Intercompany mismatches have a significant impact on the nature, level, and complexity of a company’s foreign currency exposure. Generally, intercompany transactions are recorded in one of the functional currencies of the entities that comprise the intercompany relationship.
As a rule, the intercompany account balances recorded within two entities of an intercompany relationship should net to zero on a currency-bycurrency basis.
Despite this, one common source of accounting volatility is mismatched intercompany balances in which one entity has recorded an intercompany payable or receivable, while the other has either neglected to record the corresponding transaction or has recorded it inaccurately. This too is a symptom of a multi-faceted process breakdown – one in the recording of the transaction and another associated with the reconciliation process.
Intercompany transactions that take place in a currency other than the functional currency of either entity creates additional exposure for the enterprise and further complicates the FX exposure management process. As described in the table at the bottom, when a third currency enters this relationship, each entity has an exposure to the transaction. There are two ways to resolve this issue and eliminate the exposure.
One way is to execute two currency conversions: one entity purchases the currency, and the other entity sells the currency. Alternatively, a process must be developed to convert the third currency balance into one of the entity’s functional currencies based upon a pre-determined rate convention, followed by a single currency conversion to settle the balance.
In many cases, creating an intercompany transaction in a third currency is not an acceptable business practice. Unfortunately, due to the complexity around intercompany balances, lack of visibility in transaction currency across multiple systems, multi-department responsibilities, and inadequate reporting infrastructure, it’s often unknown that this is an unacceptable business practice.
ERP and Systems Configuration
ERP Configuration of FX Postings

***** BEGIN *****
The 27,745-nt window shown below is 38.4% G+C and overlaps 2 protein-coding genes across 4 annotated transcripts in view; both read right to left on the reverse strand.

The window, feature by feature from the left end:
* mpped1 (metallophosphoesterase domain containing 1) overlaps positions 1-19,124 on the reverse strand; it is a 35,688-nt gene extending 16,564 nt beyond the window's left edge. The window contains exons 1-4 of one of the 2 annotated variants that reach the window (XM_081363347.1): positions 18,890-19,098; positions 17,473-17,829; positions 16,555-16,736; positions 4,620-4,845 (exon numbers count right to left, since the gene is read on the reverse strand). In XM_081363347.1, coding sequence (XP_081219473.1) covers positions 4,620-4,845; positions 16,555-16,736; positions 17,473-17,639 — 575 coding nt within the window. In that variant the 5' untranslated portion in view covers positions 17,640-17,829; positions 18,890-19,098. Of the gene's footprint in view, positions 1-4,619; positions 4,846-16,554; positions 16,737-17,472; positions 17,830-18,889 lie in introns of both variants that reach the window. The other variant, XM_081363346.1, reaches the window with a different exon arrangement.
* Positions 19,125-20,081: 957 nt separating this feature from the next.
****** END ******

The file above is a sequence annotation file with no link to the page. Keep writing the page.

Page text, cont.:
Specific FX-related configuration, administration and maintenance issues in most major ERP systems add to the complexity and potential for problems with multi-currency accounting.
- Oracle does not define a functional currency at the company level. It is defined for a set of books.
- The ability to support multiple functional currencies for a company is often overlooked or misconfigured.
- Revaluation rules apply only in the context of a company in a set of books. If a company transacts in multiple sets of books, multiple rules may be required for the same accounts and/or currencies — this is often overlooked or misunderstood.
- Revaluation processing looks at functional currency of the set of books, not the company. A non-functional transaction in a set of books with the same currency will be ignored for revaluation.
- SAP does not define a functional currency but rather a local currency. Often times, the revaluation processes is run multiple times whenever the functional currency is different from the local currency, effectively reapplying FX adjustments.
- Revaluation criteria are usually managed through the use of variants (i.e. predefined parameter definitions) that are static, requiring constant manual updates to reflect current accounts and entity relationships; these updates are often overlooked.
- Institutions where the Controller organization is decentralized, account setup and changes in entity relationships contribute to uncoordinated revaluation criteria and the potential to either:a. Revalue some accounts
b. Revalue accounts multiple times
c. Revalue accounts that should not be revalued
System Configuration & Maintenance Issues: Revaluation Under ASC 830 / IAS 21 Framwork
As detailed previously, accounting and process issues related to transaction data quality may not be the only source of accounting volatility. In many cases, problems related to monetary asset and liability account revaluation in accordance with ASC 830 / IAS 21 guidelines contribute to unreliable FX gain/loss statements.
In working with clients to set up end-to-end processes for identifying foreign currency exposure, we routinely uncover and help to resolve issues related to revaluation validity that hamper customers’ ability to properly reflect the impact of currency revaluation on their financial statements. We commonly encounter inaccurate results from improper revaluation of accounts across the enterprise, typically finding a combination of accounts that are being revalued properly, as well as accounts that are being revalued, but shouldn’t be. In most cases, companies are unaware of the problem.
In either scenario, the underlying root causes of these inconsistencies can be grounded in the following factors:
1. Maintenance of the systems and processes comprising revaluation processes become inaccurate over time.
An account that should be revalued is not being revalued
1. Treasury has no visibility into this account for their exposure management process
- Thus, they cannot mitigate risk with regards to the underlying currency exposure
2. There is no unrealized FX gain/loss being recorded on a monthly basis